Action by P against D on an alleged oral promise to pay a debt owed to P by D's mother. P had agreed to discharge the mother from liability. There was no direct evidence that the mother was a party to the transaction. Apparently the defense was that D's promise was within the statute of frauds if the agreement to discharge was executory, or, if it was executed, that there was no consideration for D's promise because the discharge of D's mother was not legally binding since it was an accord and satisfaction with a third person. The trial court directed a verdict for D. Held, that the promise was not within the statute of frauds and that such a promise could be binding. The court said that, although a discharge by the creditor is not effective unless assented to by the debtor, the jury would have been warranted in inferring such assent from the circumstances here. F. I. Somers & Sons, Inc. v. LeClerc, (Vt. 1939) 8 A. (2d) 663.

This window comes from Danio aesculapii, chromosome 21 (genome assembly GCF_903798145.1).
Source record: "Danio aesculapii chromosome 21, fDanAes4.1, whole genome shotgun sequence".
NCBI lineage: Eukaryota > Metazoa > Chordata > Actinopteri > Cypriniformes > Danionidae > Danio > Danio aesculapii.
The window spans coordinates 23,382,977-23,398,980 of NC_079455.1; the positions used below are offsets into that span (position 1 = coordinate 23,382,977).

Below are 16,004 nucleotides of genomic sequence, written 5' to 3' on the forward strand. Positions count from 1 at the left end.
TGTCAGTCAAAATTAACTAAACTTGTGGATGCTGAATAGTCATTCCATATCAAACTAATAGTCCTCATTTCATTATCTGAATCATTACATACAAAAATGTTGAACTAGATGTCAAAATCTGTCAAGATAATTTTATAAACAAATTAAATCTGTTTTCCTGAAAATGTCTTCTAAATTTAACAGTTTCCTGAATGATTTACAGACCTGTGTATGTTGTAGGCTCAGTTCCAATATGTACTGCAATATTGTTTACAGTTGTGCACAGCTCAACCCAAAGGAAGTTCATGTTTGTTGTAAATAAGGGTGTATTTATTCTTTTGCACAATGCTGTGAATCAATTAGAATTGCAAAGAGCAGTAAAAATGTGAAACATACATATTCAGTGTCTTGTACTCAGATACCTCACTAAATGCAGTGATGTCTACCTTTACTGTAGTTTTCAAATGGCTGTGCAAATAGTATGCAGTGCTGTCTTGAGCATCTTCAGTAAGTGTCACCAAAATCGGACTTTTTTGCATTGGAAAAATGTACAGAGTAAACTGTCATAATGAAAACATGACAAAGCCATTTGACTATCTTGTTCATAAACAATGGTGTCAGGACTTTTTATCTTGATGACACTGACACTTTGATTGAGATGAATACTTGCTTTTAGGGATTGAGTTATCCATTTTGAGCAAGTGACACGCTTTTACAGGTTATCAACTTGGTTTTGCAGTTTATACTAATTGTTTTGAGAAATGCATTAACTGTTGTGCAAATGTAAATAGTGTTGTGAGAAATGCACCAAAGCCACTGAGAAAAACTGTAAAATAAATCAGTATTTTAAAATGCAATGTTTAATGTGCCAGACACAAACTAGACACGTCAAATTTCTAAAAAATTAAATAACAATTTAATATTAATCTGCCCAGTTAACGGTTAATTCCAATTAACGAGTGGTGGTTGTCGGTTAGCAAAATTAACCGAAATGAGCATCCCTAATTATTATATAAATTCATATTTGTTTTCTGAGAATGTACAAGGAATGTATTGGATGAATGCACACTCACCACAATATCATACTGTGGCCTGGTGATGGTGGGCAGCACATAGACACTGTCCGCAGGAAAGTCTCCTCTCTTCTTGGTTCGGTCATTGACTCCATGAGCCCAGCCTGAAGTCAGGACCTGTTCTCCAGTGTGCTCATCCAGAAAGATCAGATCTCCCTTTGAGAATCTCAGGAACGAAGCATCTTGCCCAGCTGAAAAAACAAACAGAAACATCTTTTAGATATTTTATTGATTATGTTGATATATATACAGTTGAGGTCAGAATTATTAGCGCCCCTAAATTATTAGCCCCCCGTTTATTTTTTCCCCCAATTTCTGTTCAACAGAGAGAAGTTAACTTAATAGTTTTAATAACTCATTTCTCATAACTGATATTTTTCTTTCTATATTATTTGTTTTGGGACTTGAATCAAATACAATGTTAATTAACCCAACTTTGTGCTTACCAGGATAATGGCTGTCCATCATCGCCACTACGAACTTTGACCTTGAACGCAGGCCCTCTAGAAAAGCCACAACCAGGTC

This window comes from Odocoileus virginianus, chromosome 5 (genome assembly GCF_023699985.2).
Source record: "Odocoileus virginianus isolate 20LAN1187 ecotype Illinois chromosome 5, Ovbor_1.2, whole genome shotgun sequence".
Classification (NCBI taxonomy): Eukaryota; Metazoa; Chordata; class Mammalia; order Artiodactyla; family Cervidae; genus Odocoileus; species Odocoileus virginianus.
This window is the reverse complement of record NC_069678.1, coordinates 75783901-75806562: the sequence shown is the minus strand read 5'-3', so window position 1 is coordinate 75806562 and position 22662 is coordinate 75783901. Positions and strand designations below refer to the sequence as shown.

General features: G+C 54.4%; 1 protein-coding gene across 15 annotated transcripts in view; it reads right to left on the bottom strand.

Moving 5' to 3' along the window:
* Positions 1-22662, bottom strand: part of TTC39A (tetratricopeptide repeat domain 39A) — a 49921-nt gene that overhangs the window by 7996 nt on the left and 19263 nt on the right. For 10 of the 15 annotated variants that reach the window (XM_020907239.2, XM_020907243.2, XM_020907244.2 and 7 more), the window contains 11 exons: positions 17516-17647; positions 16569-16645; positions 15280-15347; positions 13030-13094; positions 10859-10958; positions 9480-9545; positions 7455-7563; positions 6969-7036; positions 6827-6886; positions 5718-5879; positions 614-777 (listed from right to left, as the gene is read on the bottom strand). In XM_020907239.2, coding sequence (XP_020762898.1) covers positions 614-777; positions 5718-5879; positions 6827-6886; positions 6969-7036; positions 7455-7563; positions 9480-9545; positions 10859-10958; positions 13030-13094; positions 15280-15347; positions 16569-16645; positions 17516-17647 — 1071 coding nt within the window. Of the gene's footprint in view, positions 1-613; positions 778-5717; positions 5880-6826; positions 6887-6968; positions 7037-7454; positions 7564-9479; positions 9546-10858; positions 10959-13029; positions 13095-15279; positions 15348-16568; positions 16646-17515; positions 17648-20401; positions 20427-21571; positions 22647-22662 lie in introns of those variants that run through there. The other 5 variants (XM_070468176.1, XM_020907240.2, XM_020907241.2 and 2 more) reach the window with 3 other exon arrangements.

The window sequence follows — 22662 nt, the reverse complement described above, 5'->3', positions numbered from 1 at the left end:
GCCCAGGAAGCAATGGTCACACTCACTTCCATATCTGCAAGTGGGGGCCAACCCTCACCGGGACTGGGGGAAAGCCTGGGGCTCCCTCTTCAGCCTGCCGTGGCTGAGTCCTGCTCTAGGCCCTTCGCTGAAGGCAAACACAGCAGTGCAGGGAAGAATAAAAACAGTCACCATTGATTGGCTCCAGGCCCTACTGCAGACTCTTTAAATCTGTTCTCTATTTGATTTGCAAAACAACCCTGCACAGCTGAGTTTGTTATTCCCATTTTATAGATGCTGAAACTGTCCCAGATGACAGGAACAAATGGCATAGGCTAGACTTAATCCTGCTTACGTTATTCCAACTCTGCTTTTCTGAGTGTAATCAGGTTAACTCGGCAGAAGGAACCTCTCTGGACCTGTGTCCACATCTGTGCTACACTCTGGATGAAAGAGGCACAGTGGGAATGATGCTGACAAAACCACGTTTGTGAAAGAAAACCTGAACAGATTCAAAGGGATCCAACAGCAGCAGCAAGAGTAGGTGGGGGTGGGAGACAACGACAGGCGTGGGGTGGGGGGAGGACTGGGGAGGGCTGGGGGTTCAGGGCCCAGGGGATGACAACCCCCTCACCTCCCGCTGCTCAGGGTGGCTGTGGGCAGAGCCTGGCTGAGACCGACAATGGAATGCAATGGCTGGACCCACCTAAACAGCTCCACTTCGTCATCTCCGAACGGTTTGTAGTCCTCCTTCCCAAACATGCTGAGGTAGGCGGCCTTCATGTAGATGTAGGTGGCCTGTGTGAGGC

W. W. Kent,
CONTRACTS - DISCHARGE - ACCORD AND SATISFACTION WITH A THIRD PERSON,
Mich. L. Rev.
Available at: https://repository.law.umich.edu/mlr/vol38/iss6/12